Around 700,000 people die every year due to antibiotic-resistant infections, and by the year 2050, it is estimated that superbugs will kill around 10 million people every year. One of the issues causing this is antibiotics misuse, such as over-prescription, incorrect doses and useless consumption. This gives the bacteria a chance to adjust and become more resistant to the drug, which can lead to a highly possible fatal result. These figures are staggering and show a real threat we are facing.
How we can solve these issues?
That’s where tiny machines, inspired by origami, step in. Those are not just any origamis, they are DNA ones, based on DNA nanotech. Ioanna Mela, a researcher at the University of Cambridge, believes that this innovative technique can boost drug efficiency and improve patient treatment. The approach based on the tiny DNA origami machines indicates that smaller doses could be used in the treatment. In addition, fewer side-effects would occur since drug efficiency would be enhanced.
Short DNA course
Before we explain the function of these tiny machines, let’s go through a short course about DNA. The deoxyribonucleic acid, aka DNA, carries hereditary material in almost all organisms, including humans. It holds coded genetic information about our inherited traits. One of DNA’s exquisite features is that it can be folded into almost any pattern, the reason why it is called DNA origami. The other cool feature is that small pieces of it can be redesigned to have the exact same shape needed to bind with other biological molecules.
In the past few years, researchers have made a big leap forward in mapping and understanding the human genome. The acquired knowledge enables many to come up with some innovative ideas since its manipulation can result in some great technological discoveries. We are still at the very beginning of this technology, yet there are already many innovations based on DNA nanotechnology advancing the fight against injuries and illnesses. And, what’s more, there are certainly many yet to come.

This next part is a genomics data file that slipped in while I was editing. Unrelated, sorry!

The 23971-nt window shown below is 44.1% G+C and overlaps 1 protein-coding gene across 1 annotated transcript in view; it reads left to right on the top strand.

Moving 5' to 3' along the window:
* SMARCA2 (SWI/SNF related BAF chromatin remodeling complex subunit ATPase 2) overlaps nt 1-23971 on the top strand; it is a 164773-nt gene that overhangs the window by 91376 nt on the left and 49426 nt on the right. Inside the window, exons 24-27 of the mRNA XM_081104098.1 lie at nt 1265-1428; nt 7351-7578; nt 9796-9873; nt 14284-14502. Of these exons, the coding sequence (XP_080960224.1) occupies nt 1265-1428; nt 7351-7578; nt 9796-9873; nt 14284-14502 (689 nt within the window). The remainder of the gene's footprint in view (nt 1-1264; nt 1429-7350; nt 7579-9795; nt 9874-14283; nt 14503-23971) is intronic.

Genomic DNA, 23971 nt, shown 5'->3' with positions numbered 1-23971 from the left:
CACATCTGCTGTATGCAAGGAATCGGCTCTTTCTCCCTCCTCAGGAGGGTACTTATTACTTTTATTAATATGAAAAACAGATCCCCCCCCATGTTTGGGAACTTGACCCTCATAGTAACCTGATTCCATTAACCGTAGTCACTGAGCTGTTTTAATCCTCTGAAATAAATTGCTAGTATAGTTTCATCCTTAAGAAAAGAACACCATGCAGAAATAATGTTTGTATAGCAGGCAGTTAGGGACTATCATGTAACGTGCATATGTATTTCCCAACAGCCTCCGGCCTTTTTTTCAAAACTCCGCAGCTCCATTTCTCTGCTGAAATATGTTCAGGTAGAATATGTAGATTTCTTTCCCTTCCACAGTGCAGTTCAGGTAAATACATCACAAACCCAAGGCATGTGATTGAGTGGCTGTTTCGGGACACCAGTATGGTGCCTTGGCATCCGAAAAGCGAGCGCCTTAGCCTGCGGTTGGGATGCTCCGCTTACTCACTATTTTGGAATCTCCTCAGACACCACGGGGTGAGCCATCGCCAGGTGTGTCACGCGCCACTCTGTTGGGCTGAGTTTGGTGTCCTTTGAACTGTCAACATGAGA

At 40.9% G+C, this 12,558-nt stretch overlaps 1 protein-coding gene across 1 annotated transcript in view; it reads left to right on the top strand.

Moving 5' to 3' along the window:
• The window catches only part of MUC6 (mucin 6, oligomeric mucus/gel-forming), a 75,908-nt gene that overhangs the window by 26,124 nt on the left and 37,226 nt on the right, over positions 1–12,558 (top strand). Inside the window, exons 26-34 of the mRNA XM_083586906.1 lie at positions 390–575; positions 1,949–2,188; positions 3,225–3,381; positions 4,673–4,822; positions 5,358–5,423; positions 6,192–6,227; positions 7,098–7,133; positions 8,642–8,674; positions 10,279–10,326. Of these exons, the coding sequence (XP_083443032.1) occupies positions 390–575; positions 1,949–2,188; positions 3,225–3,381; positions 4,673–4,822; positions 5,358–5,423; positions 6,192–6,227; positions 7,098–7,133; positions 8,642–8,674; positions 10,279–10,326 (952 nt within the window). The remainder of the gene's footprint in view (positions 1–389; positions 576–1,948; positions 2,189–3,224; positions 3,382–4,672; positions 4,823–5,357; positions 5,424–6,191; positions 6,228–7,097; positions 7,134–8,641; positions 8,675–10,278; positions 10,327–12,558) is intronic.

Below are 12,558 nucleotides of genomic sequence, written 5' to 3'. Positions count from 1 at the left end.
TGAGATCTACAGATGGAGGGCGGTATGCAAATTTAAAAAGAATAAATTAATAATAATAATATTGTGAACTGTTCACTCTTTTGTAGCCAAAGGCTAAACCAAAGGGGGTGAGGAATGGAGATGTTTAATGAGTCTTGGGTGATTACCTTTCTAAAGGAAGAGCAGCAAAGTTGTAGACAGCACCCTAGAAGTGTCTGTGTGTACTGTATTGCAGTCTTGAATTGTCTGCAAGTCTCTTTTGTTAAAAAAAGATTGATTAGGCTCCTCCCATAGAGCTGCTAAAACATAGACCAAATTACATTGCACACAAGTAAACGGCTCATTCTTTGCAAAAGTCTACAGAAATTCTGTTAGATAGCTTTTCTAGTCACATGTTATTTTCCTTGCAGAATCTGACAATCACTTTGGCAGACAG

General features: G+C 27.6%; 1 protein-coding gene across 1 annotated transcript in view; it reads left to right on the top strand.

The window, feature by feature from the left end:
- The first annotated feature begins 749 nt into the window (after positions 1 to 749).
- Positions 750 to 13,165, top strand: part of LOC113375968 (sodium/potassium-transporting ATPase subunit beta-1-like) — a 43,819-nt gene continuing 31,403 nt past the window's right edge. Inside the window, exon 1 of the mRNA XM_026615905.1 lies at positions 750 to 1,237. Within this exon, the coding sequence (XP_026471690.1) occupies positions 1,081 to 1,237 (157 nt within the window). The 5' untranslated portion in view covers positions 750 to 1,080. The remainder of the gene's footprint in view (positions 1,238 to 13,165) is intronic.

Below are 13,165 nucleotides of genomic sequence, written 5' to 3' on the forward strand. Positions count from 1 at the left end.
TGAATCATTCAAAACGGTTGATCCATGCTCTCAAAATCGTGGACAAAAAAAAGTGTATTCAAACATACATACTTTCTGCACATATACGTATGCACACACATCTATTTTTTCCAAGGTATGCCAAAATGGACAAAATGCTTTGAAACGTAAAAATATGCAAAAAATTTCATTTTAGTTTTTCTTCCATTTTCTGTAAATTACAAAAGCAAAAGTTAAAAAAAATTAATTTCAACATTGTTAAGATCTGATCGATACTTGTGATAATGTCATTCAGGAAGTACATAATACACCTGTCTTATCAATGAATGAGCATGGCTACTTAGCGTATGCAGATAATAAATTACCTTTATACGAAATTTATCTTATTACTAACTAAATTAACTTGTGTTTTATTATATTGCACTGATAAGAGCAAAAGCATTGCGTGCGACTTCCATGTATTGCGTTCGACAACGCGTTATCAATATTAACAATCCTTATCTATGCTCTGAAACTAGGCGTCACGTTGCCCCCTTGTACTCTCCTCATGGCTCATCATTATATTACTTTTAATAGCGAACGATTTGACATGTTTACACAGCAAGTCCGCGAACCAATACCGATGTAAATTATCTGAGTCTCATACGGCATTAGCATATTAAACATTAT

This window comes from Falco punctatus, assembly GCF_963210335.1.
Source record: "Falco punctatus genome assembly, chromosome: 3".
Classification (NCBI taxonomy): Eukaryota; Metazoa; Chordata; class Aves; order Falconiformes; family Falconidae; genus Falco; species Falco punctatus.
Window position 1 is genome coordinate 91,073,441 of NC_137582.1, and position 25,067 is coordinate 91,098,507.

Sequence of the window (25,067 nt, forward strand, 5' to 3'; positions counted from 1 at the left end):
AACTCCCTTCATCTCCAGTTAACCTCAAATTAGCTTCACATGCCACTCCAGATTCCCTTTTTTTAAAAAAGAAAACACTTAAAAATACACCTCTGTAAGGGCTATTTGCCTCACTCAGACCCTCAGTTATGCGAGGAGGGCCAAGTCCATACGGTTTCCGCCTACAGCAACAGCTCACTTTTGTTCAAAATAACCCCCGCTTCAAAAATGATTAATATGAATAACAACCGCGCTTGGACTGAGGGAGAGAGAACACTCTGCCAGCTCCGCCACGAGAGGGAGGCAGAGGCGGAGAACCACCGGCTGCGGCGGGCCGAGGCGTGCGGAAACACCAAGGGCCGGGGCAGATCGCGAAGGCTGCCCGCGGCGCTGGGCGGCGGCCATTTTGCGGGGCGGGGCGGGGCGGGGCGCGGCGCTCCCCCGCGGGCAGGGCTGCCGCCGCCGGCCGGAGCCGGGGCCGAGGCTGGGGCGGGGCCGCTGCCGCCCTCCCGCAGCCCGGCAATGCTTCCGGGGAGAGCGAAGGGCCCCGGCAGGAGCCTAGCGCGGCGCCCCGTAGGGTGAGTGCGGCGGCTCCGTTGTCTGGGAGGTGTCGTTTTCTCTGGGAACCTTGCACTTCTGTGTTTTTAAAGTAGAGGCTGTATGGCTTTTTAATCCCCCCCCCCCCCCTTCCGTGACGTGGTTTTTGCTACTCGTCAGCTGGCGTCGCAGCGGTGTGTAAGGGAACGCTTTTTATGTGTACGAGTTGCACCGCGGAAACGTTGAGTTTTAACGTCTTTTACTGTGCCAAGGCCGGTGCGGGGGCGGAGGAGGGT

You can also take a look at one of our previous posts about DNA nanotechnology, and see another innovative approach inspired by it.
How does DNA origami work?
Now, let’s get back to these tiny bacteria-killing machines made up of DNA origami and see how they work. This innovation is based on the previously mentioned DNA features. It is designed in the form of a flat platform with 5 wells, or hooks, protruding from the sides. This design improves the ability of the machines to bind to bacteria such as Escherichia Coli and Bacillus subtilis. Once attached to the bacteria, it starts releasing previously loaded molecules of lysozyme, an enzyme that kills microorganisms trying to enter our bodies. This whole process reduces the growth of the bacteria and, since the platform is locked to the bacteria, it makes it easier and more efficient for the enzyme to work its magic. Although this innovative approach of remodeling DNA has been popular for a few years now (helping fight cancer, for instance), the positive impact it may have on antibiotic development and overall health is immense.
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